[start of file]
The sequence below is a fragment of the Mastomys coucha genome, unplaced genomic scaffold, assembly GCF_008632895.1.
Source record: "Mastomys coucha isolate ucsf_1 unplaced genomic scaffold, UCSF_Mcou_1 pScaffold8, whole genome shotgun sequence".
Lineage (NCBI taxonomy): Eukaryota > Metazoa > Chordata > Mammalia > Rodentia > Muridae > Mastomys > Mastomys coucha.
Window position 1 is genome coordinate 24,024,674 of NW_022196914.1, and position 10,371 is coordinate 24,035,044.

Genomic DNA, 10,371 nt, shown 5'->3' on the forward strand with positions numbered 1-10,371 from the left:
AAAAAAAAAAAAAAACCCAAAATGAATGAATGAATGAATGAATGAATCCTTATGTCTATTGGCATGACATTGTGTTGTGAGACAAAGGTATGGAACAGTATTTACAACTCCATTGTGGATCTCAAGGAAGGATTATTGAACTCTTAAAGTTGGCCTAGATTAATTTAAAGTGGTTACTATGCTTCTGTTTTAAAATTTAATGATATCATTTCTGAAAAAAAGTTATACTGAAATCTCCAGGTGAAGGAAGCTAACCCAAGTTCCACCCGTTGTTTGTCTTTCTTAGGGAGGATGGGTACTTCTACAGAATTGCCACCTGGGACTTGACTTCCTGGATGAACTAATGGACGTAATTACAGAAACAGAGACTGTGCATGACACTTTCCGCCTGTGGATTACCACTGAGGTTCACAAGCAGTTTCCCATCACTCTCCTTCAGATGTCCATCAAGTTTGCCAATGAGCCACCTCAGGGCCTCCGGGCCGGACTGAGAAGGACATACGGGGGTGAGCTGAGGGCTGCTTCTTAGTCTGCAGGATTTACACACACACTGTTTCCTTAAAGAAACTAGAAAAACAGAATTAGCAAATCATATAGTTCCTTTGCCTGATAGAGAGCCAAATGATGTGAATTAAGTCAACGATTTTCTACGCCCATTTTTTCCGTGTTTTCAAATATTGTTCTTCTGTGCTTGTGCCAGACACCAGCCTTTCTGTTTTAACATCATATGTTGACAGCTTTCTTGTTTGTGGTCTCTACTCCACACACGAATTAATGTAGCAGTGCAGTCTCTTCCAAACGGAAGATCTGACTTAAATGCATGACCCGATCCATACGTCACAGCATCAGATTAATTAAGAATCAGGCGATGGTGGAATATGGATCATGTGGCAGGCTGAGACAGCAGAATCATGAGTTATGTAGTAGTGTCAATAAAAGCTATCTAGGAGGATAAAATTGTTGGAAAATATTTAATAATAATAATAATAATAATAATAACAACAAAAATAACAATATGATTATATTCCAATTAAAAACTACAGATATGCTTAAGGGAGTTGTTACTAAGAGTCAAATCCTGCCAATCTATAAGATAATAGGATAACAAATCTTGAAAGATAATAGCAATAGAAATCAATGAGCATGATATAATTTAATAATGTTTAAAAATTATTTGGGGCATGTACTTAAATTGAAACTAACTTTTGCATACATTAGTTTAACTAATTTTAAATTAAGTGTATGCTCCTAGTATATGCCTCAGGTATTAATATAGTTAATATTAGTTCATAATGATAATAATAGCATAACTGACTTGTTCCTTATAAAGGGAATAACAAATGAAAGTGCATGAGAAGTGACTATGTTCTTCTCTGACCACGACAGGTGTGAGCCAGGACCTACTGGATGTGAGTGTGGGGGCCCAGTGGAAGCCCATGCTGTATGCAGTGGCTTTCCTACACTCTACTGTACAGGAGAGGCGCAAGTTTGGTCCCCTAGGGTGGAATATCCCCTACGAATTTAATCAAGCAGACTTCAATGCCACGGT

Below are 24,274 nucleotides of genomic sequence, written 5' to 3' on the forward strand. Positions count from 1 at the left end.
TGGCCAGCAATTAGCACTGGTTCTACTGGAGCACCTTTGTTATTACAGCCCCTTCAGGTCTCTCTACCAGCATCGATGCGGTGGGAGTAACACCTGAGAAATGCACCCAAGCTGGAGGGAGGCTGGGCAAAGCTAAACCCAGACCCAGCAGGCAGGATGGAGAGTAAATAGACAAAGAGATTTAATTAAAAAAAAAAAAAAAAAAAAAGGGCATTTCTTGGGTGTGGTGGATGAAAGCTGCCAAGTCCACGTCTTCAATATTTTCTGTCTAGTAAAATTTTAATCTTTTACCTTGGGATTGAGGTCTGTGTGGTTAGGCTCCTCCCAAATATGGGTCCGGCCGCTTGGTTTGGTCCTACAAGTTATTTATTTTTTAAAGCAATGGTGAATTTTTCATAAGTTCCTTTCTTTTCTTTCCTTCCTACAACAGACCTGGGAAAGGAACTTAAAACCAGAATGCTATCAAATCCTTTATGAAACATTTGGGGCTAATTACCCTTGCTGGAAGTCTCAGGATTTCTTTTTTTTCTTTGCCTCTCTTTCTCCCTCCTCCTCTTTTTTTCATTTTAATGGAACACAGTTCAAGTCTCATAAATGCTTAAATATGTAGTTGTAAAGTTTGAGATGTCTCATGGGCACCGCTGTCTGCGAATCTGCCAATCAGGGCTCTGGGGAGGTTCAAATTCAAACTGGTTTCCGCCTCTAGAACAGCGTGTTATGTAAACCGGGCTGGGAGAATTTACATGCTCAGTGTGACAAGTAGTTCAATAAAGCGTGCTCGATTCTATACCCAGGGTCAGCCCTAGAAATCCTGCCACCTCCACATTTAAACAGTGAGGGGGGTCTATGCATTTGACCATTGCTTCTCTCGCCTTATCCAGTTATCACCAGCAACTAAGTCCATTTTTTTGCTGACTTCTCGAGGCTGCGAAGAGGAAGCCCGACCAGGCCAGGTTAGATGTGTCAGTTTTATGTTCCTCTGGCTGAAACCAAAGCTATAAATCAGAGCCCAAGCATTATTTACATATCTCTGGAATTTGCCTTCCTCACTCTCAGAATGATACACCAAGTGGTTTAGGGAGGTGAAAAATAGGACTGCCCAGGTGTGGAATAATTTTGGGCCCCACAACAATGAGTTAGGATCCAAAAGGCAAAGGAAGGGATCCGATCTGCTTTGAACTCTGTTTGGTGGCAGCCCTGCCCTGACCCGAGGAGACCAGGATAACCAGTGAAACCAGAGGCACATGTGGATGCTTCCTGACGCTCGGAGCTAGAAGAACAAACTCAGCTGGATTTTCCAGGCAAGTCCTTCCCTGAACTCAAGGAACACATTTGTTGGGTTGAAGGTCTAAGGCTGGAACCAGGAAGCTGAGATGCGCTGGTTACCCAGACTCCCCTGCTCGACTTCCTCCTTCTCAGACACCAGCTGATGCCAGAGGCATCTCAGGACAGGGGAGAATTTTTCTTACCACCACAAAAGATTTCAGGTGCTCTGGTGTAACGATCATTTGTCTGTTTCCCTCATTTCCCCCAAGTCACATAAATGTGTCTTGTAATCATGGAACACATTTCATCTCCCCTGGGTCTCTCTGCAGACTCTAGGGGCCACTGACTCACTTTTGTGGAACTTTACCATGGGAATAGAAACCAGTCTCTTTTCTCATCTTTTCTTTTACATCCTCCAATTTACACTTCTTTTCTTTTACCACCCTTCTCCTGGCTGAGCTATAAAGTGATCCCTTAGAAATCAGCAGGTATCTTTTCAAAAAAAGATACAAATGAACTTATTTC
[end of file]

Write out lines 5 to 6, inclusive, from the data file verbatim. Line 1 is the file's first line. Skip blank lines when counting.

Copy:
Genomic DNA, 10,371 nt, shown 5'->3' on the forward strand with positions numbered 1-10,371 from the left:
AAAAAAAAAAAAAAACCCAAAATGAATGAATGAATGAATGAATGAATCCTTATGTCTATTGGCATGACATTGTGTTGTGAGACAAAGGTATGGAACAGTATTTACAACTCCATTGTGGATCTCAAGGAAGGATTATTGAACTCTTAAAGTTGGCCTAGATTAATTTAAAGTGGTTACTATGCTTCTGTTTTAAAATTTAATGATATCATTTCTGAAAAAAAGTTATACTGAAATCTCCAGGTGAAGGAAGCTAACCCAAGTTCCACCCGTTGTTTGTCTTTCTTAGGGAGGATGGGTACTTCTACAGAATTGCCACCTGGGACTTGACTTCCTGGATGAACTAATGGACGTAATTACAGAAACAGAGACTGTGCATGACACTTTCCGCCTGTGGATTACCACTGAGGTTCACAAGCAGTTTCCCATCACTCTCCTTCAGATGTCCATCAAGTTTGCCAATGAGCCACCTCAGGGCCTCCGGGCCGGACTGAGAAGGACATACGGGGGTGAGCTGAGGGCTGCTTCTTAGTCTGCAGGATTTACACACACACTGTTTCCTTAAAGAAACTAGAAAAACAGAATTAGCAAATCATATAGTTCCTTTGCCTGATAGAGAGCCAAATGATGTGAATTAAGTCAACGATTTTCTACGCCCATTTTTTCCGTGTTTTCAAATATTGTTCTTCTGTGCTTGTGCCAGACACCAGCCTTTCTGTTTTAACATCATATGTTGACAGCTTTCTTGTTTGTGGTCTCTACTCCACACACGAATTAATGTAGCAGTGCAGTCTCTTCCAAACGGAAGATCTGACTTAAATGCATGACCCGATCCATACGTCACAGCATCAGATTAATTAAGAATCAGGCGATGGTGGAATATGGATCATGTGGCAGGCTGAGACAGCAGAATCATGAGTTATGTAGTAGTGTCAATAAAAGCTATCTAGGAGGATAAAATTGTTGGAAAATATTTAATAATAATAATAATAATAATAATAACAACAAAAATAACAATATGATTATATTCCAATTAAAAACTACAGATATGCTTAAGGGAGTTGTTACTAAGAGTCAAATCCTGCCAATCTATAAGATAATAGGATAACAAATCTTGAAAGATAATAGCAATAGAAATCAATGAGCATGATATAATTTAATAATGTTTAAAAATTATTTGGGGCATGTACTTAAATTGAAACTAACTTTTGCATACATTAGTTTAACTAATTTTAAATTAAGTGTATGCTCCTAGTATATGCCTCAGGTATTAATATAGTTAATATTAGTTCATAATGATAATAATAGCATAACTGACTTGTTCCTTATAAAGGGAATAACAAATGAAAGTGCATGAGAAGTGACTATGTTCTTCTCTGACCACGACAGGTGTGAGCCAGGACCTACTGGATGTGAGTGTGGGGGCCCAGTGGAAGCCCATGCTGTATGCAGTGGCTTTCCTACACTCTACTGTACAGGAGAGGCGCAAGTTTGGTCCCCTAGGGTGGAATATCCCCTACGAATTTAATCAAGCAGACTTCAATGCCACGGT